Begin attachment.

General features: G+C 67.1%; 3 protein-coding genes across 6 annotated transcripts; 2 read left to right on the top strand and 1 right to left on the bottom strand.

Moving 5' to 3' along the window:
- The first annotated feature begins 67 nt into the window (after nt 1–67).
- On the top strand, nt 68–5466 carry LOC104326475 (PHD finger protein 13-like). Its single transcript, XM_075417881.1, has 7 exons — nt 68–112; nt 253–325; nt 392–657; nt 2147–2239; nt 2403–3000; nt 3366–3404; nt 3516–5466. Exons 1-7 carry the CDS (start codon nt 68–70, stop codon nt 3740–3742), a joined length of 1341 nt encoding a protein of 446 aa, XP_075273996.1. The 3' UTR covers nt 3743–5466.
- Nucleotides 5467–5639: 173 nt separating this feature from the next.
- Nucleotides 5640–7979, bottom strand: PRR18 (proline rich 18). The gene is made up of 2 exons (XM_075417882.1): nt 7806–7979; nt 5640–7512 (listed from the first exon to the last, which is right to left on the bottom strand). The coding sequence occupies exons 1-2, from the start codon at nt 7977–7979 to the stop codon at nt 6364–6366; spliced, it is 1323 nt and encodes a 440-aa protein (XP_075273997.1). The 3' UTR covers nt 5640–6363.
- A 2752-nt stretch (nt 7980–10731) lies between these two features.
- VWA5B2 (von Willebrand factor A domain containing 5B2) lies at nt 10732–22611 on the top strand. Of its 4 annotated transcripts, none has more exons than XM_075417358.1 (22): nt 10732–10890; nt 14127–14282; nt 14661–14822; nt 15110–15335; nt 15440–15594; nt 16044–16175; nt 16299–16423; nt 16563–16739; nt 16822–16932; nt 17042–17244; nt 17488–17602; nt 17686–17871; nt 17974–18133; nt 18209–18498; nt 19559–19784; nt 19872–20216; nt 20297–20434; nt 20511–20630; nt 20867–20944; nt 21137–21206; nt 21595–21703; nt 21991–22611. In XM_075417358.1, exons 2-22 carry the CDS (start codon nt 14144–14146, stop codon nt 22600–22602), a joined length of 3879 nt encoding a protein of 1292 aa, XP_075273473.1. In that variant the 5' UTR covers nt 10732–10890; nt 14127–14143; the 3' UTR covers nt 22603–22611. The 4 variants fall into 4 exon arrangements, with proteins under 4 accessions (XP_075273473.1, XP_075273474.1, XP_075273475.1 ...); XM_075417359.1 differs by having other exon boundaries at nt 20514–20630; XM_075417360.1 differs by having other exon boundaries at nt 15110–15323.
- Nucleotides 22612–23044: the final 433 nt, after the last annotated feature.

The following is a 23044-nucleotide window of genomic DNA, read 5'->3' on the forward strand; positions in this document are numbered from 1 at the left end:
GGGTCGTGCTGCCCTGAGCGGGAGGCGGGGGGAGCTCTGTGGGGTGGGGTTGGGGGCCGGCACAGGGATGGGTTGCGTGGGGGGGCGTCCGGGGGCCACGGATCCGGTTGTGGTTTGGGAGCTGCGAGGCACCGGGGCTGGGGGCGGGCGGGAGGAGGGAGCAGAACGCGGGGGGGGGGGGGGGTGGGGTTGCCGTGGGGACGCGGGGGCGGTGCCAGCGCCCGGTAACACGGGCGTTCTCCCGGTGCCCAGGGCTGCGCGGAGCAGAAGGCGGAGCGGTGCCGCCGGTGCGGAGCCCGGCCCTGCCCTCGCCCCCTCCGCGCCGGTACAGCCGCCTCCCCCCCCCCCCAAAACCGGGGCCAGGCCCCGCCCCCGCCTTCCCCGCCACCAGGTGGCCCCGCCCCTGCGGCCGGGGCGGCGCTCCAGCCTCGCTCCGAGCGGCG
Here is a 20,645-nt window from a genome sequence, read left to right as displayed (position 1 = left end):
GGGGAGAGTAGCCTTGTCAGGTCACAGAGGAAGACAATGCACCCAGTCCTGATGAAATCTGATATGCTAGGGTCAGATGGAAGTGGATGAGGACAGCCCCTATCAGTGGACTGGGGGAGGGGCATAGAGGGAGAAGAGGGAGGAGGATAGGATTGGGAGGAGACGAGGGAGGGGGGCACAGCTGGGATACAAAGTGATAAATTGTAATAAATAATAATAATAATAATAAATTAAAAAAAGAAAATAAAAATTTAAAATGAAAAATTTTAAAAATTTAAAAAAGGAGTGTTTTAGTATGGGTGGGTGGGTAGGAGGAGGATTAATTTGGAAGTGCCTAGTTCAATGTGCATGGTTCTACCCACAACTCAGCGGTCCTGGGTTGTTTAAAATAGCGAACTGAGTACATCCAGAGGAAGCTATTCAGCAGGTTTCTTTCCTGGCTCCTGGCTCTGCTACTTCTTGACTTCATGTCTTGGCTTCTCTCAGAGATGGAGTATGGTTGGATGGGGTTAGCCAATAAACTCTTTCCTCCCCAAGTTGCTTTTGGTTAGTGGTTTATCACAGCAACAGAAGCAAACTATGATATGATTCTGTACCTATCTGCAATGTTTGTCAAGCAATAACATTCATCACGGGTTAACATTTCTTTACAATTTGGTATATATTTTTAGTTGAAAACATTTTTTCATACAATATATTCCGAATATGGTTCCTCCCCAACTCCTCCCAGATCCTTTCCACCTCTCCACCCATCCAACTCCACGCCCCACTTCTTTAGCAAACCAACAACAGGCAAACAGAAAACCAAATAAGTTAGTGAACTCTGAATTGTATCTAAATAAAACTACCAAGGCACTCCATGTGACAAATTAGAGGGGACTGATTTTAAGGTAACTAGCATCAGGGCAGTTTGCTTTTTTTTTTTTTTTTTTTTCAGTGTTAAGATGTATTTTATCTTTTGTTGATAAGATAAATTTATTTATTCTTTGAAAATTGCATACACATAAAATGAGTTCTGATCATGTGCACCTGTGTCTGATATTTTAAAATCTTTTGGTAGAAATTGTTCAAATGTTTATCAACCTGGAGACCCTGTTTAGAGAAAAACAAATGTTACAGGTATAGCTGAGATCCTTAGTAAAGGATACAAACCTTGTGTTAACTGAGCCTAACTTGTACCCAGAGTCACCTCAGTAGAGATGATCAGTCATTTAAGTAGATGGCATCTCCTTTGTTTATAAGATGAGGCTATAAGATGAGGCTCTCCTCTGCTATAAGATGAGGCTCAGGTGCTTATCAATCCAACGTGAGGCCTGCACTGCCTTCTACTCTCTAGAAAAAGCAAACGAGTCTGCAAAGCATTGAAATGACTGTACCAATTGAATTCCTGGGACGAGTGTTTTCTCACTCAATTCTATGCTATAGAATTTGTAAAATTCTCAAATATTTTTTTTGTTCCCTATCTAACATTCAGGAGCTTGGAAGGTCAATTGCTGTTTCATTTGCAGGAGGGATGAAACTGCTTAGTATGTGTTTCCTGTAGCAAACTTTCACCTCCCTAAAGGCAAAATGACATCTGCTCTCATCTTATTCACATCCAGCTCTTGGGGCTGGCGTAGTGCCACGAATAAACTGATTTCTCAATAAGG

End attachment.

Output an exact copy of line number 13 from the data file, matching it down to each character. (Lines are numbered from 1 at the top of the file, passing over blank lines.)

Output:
GGGGAGAGTAGCCTTGTCAGGTCACAGAGGAAGACAATGCACCCAGTCCTGATGAAATCTGATATGCTAGGGTCAGATGGAAGTGGATGAGGACAGCCCCTATCAGTGGACTGGGGGAGGGGCATAGAGGGAGAAGAGGGAGGAGGATAGGATTGGGAGGAGACGAGGGAGGGGGGCACAGCTGGGATACAAAGTGATAAATTGTAATAAATAATAATAATAATAATAAATTAAAAAAAGAAAATAAAAATTTAAAATGAAAAATTTTAAAAATTTAAAAAAGGAGTGTTTTAGTATGGGTGGGTGGGTAGGAGGAGGATTAATTTGGAAGTGCCTAGTTCAATGTGCATGGTTCTACCCACAACTCAGCGGTCCTGGGTTGTTTAAAATAGCGAACTGAGTACATCCAGAGGAAGCTATTCAGCAGGTTTCTTTCCTGGCTCCTGGCTCTGCTACTTCTTGACTTCATGTCTTGGCTTCTCTCAGAGATGGAGTATGGTTGGATGGGGTTAGCCAATAAACTCTTTCCTCCCCAAGTTGCTTTTGGTTAGTGGTTTATCACAGCAACAGAAGCAAACTATGATATGATTCTGTACCTATCTGCAATGTTTGTCAAGCAATAACATTCATCACGGGTTAACATTTCTTTACAATTTGGTATATATTTTTAGTTGAAAACATTTTTTCATACAATATATTCCGAATATGGTTCCTCCCCAACTCCTCCCAGATCCTTTCCACCTCTCCACCCATCCAACTCCACGCCCCACTTCTTTAGCAAACCAACAACAGGCAAACAGAAAACCAAATAAGTTAGTGAACTCTGAATTGTATCTAAATAAAACTACCAAGGCACTCCATGTGACAAATTAGAGGGGACTGATTTTAAGGTAACTAGCATCAGGGCAGTTTGCTTTTTTTTTTTTTTTTTTTTCAGTGTTAAGATGTATTTTATCTTTTGTTGATAAGATAAATTTATTTATTCTTTGAAAATTGCATACACATAAAATGAGTTCTGATCATGTGCACCTGTGTCTGATATTTTAAAATCTTTTGGTAGAAATTGTTCAAATGTTTATCAACCTGGAGACCCTGTTTAGAGAAAAACAAATGTTACAGGTATAGCTGAGATCCTTAGTAAAGGATACAAACCTTGTGTTAACTGAGCCTAACTTGTACCCAGAGTCACCTCAGTAGAGATGATCAGTCATTTAAGTAGATGGCATCTCCTTTGTTTATAAGATGAGGCTATAAGATGAGGCTCTCCTCTGCTATAAGATGAGGCTCAGGTGCTTATCAATCCAACGTGAGGCCTGCACTGCCTTCTACTCTCTAGAAAAAGCAAACGAGTCTGCAAAGCATTGAAATGACTGTACCAATTGAATTCCTGGGACGAGTGTTTTCTCACTCAATTCTATGCTATAGAATTTGTAAAATTCTCAAATATTTTTTTTGTTCCCTATCTAACATTCAGGAGCTTGGAAGGTCAATTGCTGTTTCATTTGCAGGAGGGATGAAACTGCTTAGTATGTGTTTCCTGTAGCAAACTTTCACCTCCCTAAAGGCAAAATGACATCTGCTCTCATCTTATTCACATCCAGCTCTTGGGGCTGGCGTAGTGCCACGAATAAACTGATTTCTCAATAAGG